Jumping in the Big Pond


Amy has opened the book on the Boston Catholic Charities and great gay adoption adventure. The commentariat isn’t far behind. I said my piece there already, and besides, my readers here are well aware of what emphasis I place on adoption.

I confess when the conspiracy theories get trotted out, it is very hard to take the discussion seriously:

And there would not be an issue if it weren’t for our state’s Lavender Dictatorship for there are a half dozen other agencies here which will give children to gay applicants–the only reason gays would go to Catholic Charities would be in the hopes of using it as one more front to undermine Catholic moral teaching.

Let’s see here … adopt a child, make a lifelong commitment of relationship. Feed, clothe, educate, and entertain a kid until he or she goes off to college. Right: gay people just want to adopt to shake up the pot. Lots of less expensive ways to make a point.

Then there’s the example of “My Personal Experience With the Injustice of Black People and Adoption”

To point to a specific tragedy caused by this policy: here in Indiana a white foster mother asked to adopt black twins that she’d cared for for the first two years of their lives. The black caseworker immediately yanked the children from her home and placed them for adoption with a “step-cousin” without observing several legal requirements. The male “step-cousin” starved and beat the little boy to death, severely brain-damaged the little girl. He’s doing time but the agenda-driven social worker got a handslap.

Let’s see here … one tragedy read about in the local paper implies Boston too is a cauldron for unfairness and bias and child neglect. A single experience forms a conscience.

The ever-present Rich is ready to remind me that:

With couples going to China and Eastern Europe to adopt children, that’s as false a dichotomy as you will find.

Actually, couples (even –gasp!–gay couples) are going to China and Eastern Europe to adopt mostly infants and toddlers. 127,000 waiting in line domestically to get adopted. Do you have your home study completed, Rich? Or have you booked your flight overseas?

And the CDF’s recent consideration of the subject is hardly a “footnote” or afterthought; it’s part of a comprehensive seven-page document on homosexuality and the nature of marriage under the heading From the biological and anthropological order.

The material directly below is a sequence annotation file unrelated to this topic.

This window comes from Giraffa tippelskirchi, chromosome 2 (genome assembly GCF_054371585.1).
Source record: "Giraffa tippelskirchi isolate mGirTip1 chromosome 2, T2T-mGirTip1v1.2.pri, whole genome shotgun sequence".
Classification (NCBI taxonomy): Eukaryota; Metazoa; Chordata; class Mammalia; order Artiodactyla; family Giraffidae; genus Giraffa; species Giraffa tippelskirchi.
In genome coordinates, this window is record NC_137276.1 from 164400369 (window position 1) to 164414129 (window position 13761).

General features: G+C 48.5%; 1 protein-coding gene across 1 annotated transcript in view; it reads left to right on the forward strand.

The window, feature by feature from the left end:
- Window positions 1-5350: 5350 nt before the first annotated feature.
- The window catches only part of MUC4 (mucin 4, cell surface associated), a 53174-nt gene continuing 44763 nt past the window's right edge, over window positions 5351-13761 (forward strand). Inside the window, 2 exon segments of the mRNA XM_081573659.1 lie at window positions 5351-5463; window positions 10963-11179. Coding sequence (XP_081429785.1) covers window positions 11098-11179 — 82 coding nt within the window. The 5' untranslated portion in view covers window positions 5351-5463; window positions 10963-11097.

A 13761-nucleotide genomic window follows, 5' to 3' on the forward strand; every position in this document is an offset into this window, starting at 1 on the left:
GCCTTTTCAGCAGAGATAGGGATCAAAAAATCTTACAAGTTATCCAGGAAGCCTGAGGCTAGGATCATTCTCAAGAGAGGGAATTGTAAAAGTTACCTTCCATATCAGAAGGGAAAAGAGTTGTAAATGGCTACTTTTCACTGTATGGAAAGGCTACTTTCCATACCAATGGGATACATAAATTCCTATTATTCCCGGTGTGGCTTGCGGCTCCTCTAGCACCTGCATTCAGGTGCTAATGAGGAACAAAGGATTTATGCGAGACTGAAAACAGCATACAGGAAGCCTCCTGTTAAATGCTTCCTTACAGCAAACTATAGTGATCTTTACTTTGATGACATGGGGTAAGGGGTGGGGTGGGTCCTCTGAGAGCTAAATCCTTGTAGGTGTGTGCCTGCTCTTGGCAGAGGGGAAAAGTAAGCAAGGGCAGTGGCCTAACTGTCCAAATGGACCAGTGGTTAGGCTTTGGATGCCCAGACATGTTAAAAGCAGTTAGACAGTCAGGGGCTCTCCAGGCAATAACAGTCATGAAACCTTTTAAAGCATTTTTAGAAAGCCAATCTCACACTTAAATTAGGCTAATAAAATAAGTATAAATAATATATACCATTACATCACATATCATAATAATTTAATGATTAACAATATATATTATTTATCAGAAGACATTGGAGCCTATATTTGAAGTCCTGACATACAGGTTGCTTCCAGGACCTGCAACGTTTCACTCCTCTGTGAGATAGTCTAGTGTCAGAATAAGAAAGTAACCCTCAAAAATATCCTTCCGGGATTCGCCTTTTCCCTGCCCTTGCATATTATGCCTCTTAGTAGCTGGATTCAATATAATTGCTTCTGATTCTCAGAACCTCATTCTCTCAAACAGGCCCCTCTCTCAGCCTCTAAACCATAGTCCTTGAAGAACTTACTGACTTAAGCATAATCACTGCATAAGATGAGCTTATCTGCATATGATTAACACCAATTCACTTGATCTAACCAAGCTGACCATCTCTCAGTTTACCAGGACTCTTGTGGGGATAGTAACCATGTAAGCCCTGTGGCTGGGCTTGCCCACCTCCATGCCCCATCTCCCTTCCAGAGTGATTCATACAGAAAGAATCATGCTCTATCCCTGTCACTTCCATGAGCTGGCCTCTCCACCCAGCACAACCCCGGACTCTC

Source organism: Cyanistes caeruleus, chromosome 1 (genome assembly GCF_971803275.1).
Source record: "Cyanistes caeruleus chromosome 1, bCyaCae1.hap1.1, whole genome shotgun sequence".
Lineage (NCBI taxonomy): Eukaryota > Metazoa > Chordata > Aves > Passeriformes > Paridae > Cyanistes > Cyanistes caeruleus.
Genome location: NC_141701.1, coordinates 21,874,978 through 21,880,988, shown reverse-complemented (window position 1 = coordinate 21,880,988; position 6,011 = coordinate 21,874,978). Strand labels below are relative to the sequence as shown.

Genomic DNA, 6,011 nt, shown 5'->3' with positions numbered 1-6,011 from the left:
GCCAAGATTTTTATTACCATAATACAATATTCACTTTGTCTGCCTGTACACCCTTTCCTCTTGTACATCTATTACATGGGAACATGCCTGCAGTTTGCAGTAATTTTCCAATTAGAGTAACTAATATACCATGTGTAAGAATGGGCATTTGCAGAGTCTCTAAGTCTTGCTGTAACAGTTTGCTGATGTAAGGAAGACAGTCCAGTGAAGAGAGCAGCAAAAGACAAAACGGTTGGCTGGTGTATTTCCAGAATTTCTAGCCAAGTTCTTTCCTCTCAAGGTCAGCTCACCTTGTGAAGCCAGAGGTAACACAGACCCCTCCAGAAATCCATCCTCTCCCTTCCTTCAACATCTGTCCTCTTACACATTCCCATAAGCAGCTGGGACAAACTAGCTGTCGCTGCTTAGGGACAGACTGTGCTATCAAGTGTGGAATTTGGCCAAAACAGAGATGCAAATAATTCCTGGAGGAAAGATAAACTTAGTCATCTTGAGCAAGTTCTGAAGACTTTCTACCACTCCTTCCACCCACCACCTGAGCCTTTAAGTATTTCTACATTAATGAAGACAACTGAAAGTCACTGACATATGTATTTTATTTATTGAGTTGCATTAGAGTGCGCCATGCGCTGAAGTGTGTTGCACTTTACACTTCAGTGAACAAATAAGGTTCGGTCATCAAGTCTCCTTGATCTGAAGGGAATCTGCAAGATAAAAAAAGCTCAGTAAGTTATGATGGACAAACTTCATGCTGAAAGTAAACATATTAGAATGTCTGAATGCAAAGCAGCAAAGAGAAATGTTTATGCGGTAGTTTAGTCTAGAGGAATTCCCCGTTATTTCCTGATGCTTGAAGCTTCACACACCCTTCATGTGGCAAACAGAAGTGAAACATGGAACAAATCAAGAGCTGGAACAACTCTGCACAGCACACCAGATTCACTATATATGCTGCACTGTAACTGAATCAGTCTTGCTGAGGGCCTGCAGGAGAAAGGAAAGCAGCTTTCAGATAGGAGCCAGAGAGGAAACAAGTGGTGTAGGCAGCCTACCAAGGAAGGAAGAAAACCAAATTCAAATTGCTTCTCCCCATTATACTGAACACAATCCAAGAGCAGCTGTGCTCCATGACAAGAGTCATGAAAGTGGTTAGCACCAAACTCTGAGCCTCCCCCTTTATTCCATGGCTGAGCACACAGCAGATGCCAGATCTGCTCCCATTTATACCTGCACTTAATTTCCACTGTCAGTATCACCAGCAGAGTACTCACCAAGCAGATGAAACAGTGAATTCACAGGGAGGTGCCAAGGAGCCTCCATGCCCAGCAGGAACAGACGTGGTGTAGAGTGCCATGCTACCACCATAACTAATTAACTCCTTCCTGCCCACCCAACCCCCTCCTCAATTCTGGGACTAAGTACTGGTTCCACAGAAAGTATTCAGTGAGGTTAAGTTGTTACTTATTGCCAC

I’m aware of that, pal. But the document doesn’t treat the needs of children who have no parents. It talks about homosexuality and the nature of marriage, as you say. Adoption isn’t unrelated–I’ve never said that. Adoption deserves a central treatment in a CDF document, comprende? When the CDF wants to take a hard look at the issue from the child’s point of view, then I’ll give it a serious read. Till then, it’s a work in progress. No more, no less.

As I said to Amy’s commentariat, 127,000 American kids are waiting to be adopted. Right now. If a gay couple who has been certified, home studied, and the whole nine yards is going to take a child nobody else wants, my suggestion would be that it’s sinful to stop it.

I’ve never disputed the Church’s right to screen adoptive parents for children in its care. Neither has any other serious voice in this debate. But let’s get our heads out of fairy tale land when we talk about foster care and kids waiting to be adopted. One open book commentator sounds brave to me:

But if, in my untimely demise, I had to select for my own children to either live with loving, but homosexual parents or to live in foster care…I would probably pick foster care.

Let me clue you in, and I’ve known many foster parents, and some foster kids: living in foster care is no picnic. You might think it’s like temporary adoption without the legal custody. And don’t get me wrong, I’m grateful for the four foster homes my daughter was raised in before she came to us. We met three of those couples: nice folks, loving and decent and heroic in my thinking. However, I had serious issues with one of them, and trust me: you don’t want your orphaned children going through what our daughter experienced. If you think foster homes are an acceptable long-term alternative for a child who has a shot at adoption, words can’t express my assessment of your ignorance. And that includes the CDF.

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About catholicsensibility

Todd and his family live in Ames, Iowa. He serves a Catholic parish of both Iowa State students and town residents.
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